The green, green grass of home is now zeroscape. Or is it xeriscape? Or maybe it’s just plain old drought-tolerant landscaping. Any way you describe it, those fabulous green front lawns that were so common throughout Southern Nevada 20 years ago have become landscapes that reduce or eliminate the need for supplemental water.
Zeroscape refers to mostly concrete, stone or gravel in place of a traditional landscape design. It can even mean that no landscaping has been done. Xeriscape is a method of landscape design that minimizes the amount of water by combining native plants and trees, as well as rock or gravel, to create beautiful outdoor spaces.
It should be noted that “xeriscape” is pronounced as if it began with the letter Z. That leads some homeowners to think zero landscaping, but that is not the case.
“Western states use an abundance of water for lawn and garden purposes, and the rise of droughts and water restrictions has many neighborhoods turning brown,” said Kathryn Emery, a lifestyle and home improvement consultant based in Laguna Beach, California. “This has caused a greater interest in sustainable gardening, and homeowners are turning to xeriscaping and zeroscaping.
“When water restrictions are implemented, xeriscape plants tend to survive and thrive while more ornamental plants may be unable to adapt,” she continued. “And a beautiful garden can be designed that is full of life and color and one that reflects your home’s personality. Just remember to select the right plants and accentuate them with natural elements.”
A zeroscape or xeriscape yard saves money on utility bills, as well as time and energy. They are great for the environment as they preserve water, there are fewer emissions with power tools maintaining the yard, and fewer chemicals are needed to maintain a flourishing garden.
“The best way to begin is by selecting the right plants and grouping them accordingly,” Emery said. “Look for plants native to the area. Succulents are a great choice as they can sustain heat, are drought tolerant and retain water. Three popular succulents that have color and are flowering in Las Vegas are echeverias, Euphorbia (tirucalli) firesticks and Portulacaria (afra).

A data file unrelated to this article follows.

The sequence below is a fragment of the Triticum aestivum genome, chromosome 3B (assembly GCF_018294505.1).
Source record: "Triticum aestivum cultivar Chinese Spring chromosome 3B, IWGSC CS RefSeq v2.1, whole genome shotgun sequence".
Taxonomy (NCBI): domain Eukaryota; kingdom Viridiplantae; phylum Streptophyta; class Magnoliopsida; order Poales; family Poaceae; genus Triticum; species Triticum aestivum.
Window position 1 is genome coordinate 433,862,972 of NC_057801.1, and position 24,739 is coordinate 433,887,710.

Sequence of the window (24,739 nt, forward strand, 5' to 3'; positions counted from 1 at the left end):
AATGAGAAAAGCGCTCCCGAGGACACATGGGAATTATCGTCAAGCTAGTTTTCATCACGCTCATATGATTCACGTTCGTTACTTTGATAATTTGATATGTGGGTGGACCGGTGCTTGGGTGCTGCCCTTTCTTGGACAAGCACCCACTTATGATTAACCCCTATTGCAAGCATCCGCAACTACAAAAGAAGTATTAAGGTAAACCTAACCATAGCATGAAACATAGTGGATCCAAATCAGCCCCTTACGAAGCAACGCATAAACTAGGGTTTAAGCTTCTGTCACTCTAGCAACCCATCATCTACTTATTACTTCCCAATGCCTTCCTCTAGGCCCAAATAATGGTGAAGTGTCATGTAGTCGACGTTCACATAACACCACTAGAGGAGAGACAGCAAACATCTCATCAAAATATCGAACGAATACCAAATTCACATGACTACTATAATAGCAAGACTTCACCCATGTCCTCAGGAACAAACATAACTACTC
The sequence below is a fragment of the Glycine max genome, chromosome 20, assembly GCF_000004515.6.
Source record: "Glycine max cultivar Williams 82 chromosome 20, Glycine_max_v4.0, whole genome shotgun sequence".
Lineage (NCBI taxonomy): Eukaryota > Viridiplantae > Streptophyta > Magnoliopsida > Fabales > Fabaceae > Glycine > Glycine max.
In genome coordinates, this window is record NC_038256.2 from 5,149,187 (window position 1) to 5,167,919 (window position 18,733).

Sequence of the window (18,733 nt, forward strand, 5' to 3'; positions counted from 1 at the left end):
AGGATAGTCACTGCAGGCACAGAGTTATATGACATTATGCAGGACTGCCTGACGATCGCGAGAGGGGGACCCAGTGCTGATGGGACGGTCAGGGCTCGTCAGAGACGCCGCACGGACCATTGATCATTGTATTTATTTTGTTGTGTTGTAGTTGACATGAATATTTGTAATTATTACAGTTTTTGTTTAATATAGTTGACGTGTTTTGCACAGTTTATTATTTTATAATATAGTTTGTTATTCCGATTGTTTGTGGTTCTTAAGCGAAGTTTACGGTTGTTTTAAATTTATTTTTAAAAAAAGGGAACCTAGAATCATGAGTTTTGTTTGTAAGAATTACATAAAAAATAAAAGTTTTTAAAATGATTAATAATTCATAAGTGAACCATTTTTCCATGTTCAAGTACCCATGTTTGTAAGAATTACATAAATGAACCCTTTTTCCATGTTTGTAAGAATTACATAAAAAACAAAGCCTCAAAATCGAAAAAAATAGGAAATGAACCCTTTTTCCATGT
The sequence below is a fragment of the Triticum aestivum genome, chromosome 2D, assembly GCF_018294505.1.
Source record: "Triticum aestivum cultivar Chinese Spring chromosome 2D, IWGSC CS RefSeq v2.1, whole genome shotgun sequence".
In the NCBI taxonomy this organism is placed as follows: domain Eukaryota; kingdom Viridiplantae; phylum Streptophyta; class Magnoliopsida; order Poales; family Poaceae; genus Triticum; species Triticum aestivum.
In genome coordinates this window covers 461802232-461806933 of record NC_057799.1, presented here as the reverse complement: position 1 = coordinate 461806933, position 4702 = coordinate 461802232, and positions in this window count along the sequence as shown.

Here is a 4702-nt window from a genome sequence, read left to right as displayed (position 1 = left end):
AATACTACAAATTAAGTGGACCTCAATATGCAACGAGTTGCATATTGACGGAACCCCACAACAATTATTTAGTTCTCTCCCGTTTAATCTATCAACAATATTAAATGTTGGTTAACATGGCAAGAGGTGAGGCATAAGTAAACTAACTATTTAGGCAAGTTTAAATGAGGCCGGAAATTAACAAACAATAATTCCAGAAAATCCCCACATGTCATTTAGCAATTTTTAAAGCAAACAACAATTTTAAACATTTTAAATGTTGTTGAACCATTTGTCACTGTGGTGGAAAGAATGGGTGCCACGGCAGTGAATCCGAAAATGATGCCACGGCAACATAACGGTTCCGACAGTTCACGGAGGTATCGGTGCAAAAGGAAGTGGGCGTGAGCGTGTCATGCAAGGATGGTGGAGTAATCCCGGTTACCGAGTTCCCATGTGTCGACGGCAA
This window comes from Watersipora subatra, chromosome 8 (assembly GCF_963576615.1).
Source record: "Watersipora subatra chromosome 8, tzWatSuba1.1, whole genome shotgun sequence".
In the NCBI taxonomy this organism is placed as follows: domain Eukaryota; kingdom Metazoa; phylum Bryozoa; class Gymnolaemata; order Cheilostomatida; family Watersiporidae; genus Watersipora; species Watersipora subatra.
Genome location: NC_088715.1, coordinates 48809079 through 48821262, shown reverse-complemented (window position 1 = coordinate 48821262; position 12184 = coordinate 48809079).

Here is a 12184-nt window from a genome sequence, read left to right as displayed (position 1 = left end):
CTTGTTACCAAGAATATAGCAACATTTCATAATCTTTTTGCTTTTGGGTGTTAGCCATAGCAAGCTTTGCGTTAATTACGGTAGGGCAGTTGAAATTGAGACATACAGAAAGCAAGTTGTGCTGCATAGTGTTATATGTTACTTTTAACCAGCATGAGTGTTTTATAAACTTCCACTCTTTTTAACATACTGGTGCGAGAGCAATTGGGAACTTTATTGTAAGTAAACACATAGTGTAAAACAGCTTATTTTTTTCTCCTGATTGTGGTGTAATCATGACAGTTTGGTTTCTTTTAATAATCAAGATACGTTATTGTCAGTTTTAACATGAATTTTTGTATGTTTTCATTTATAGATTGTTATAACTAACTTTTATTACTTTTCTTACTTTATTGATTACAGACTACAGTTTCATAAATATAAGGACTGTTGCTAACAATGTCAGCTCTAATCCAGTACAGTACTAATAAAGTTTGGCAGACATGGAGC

“When you plant, make sure you group plants according to their water needs and use shade that is naturally occurring in your yard for plants that need it.”
The right soil and mulch, when spread throughout the planting areas, retain moisture near the roots of flowers and trees. Mulch is the highest-maintenance element and should be reapplied periodically. Many gardeners prefer redwood mulch as it accentuates the colors of the succulents.
And the best way to water the plants is through drip irrigation, a targeted and efficient watering method that gets the water exactly where it needs to go via slow release.
Hardscaping — or the use of rocks — is vital to zeroscape or xeriscape garden styles. It adds texture, depth and character and comes in a variety of colors, patterns and styles (round, textured, flat). Lava rock comes in a range of black and grays and creates texture.
Consider putting down pavers to create a pathway through the garden and add edgers for a more polished look around the garden.
Locally, gravel is one of the most versatile hardscape materials. It can be used as a pathway, is affordable for outdoor seating areas, is a useful drainage tool and can act as filler around flagstone pavers. With many colors and sizes available, gravel works to enhance the look of many zeroscape or xeriscape garden styles.
One final element to be considered for desert landscaping is lighting.
“Lighting can be a crucial aspect of landscape design,” said Emery. “Well-planned exterior lighting not only enhances the beauty of the outdoor spaces after dark but improves the safety and security levels of your property as well.”
Convert to water-smart landscaping
The Southern Nevada Water Authority is now rebating customers $3 per square foot of grass removed and replaced with desert landscaping — up to the first 10,000 square feet converted per property, per year. Beyond the first 10,000 feet, the SNWA will provide a rebate of $1.50 per square foot. The maximum award for any property in a fiscal year is $300,000.
Since the program began in 1999, the rebate program has helped the community upgrade more than 185 million square feet of lawn to water-efficient landscaping, saving Clark County billions of gallons of water. To further assist with the creation of desert landscaping, SNWA has developed a list of plants that can be adapted to the desert environment. The list was created in conjunction with local experts, including arborists, horticulturists and urban foresters.
For more information, www.snwa.com.